Nature Deficit Disorder
With winter ending and spring on the way, parents have been getting off the couch asking me what they should be doing to get their children to do the same thing. It turns out that the indoor use of technology combined with our own lack of familiarity with nature has led to children spending less and less time enjoying the outdoors and more time restricted to the computer screen.
Yet there is evidence to suggest that being away from enjoying nature, particularly in our beautiful part of the country, can result in children who are less physically fit and who have an increased risk of obesity from sitting indoors for hours on end in front of a video game or computer. Not getting outdoors to enjoy nature and the surroundings we live in has also been associated with increased feelings of stress, anxiety and depression, as well as trouble paying attention - resulting in a condition now being referred to as “nature deficit disorder.”
So how do we treat nature deficit disorder? The National Wildlife Federation recommends a "green hour" of unstructured play outdoors. You can find a lot of ideas on how to make this hour a highlight at www.nwf.org . Perhaps if your children are older, take them with you on a creative adventure each day to try to identify birds or unusual plants or flowers in the neighborhood. Putting in a bird feeder or hiding something special under movable rocks or at the base of trees or bushes to create a daily treasure hunt can get your children to log-off and head-out. In fact, trees, bushes, and flowers are the best kind of toys for play activities because unlike action figures or collectibles, your child can imagine them to be anything.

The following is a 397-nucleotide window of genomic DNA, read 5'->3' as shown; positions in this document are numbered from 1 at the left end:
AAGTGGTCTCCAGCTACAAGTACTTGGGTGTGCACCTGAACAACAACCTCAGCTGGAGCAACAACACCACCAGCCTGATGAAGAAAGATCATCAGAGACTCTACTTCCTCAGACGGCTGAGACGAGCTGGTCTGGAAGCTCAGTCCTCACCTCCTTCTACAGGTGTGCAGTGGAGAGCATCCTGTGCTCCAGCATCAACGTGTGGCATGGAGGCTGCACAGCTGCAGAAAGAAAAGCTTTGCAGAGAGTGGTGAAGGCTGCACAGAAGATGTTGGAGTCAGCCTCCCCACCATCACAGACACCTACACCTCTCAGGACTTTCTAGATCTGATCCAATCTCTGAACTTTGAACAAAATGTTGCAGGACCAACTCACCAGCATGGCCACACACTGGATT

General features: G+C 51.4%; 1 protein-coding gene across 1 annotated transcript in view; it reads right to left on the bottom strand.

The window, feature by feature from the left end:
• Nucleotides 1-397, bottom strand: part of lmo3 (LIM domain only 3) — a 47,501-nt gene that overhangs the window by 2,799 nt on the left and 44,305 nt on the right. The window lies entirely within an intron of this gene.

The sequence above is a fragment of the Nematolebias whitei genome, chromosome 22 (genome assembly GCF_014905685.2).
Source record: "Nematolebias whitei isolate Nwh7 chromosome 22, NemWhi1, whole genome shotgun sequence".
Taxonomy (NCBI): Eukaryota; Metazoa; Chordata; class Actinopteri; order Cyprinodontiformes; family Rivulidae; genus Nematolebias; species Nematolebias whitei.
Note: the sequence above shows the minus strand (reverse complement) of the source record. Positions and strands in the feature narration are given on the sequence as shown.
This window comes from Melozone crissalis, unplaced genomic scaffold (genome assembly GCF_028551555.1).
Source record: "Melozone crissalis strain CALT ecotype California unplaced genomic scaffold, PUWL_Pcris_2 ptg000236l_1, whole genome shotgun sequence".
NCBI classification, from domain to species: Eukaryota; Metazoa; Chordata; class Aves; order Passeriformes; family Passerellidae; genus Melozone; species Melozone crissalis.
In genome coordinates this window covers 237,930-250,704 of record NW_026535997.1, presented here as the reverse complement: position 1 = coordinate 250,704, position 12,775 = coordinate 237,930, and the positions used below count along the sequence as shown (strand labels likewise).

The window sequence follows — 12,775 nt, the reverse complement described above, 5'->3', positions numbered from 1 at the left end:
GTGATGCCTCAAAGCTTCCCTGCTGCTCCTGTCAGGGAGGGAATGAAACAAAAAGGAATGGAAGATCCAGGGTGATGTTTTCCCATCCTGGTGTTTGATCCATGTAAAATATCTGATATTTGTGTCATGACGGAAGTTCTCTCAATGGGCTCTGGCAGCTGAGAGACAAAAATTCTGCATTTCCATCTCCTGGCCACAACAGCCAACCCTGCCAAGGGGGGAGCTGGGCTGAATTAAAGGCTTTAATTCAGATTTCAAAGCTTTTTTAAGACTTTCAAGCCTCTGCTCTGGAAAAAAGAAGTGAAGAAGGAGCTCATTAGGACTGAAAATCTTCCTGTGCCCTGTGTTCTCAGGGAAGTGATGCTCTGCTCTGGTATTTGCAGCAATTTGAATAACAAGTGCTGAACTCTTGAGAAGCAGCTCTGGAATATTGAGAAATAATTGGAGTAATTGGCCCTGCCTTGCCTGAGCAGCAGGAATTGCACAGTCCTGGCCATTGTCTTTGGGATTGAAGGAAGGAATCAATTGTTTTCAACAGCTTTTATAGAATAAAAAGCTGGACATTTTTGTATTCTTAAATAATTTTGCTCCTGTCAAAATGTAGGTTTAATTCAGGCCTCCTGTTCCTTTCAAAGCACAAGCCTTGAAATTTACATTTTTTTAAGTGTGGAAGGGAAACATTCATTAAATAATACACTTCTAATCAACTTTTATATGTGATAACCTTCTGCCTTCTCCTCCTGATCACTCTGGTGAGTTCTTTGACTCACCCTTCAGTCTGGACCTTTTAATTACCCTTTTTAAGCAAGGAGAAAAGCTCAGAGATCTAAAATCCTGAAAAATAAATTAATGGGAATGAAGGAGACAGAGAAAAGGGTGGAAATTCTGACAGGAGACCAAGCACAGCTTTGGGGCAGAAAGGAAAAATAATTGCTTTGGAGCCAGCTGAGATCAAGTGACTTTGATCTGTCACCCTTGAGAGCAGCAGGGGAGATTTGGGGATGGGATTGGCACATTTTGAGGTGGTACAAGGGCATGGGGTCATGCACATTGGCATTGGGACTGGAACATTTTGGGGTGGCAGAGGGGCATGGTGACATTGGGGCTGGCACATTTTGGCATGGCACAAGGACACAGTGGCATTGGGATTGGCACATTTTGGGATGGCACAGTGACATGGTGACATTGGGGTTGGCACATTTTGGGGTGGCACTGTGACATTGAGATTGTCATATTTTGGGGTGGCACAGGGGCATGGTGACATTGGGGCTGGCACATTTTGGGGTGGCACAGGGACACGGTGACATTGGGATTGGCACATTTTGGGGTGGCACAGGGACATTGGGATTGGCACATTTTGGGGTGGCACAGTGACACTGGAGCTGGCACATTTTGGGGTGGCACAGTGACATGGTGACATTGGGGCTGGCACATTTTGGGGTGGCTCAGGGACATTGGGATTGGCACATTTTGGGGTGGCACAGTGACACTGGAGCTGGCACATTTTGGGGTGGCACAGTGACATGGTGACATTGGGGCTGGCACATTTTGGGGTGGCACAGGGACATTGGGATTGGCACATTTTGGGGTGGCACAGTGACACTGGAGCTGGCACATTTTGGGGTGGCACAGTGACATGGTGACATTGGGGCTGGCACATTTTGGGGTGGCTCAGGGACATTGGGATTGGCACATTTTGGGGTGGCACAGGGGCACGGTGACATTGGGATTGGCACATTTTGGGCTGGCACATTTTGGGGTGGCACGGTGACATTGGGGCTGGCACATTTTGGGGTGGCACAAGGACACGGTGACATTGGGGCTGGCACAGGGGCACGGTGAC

So, what can parents do to combat nature deficit disorder?
Hopefully, tips like this will feel natural to you and your children when it comes to overcoming nature deficit disorder this year, and enjoying what the outside can give to our children and to ourselves.
Lewis First, M.D., is chief of Pediatrics at Vermont Children's Hospital at Fletcher Allen Health Care and chair of the Department of Pediatrics at the University of Vermont College of Medicine. You can also catch "First with Kids" weekly on WOKO 98.9FM and WPTZ Channel 5, or visit the First with Kids video archives at http://www.FletcherAllen.org/firstwithkids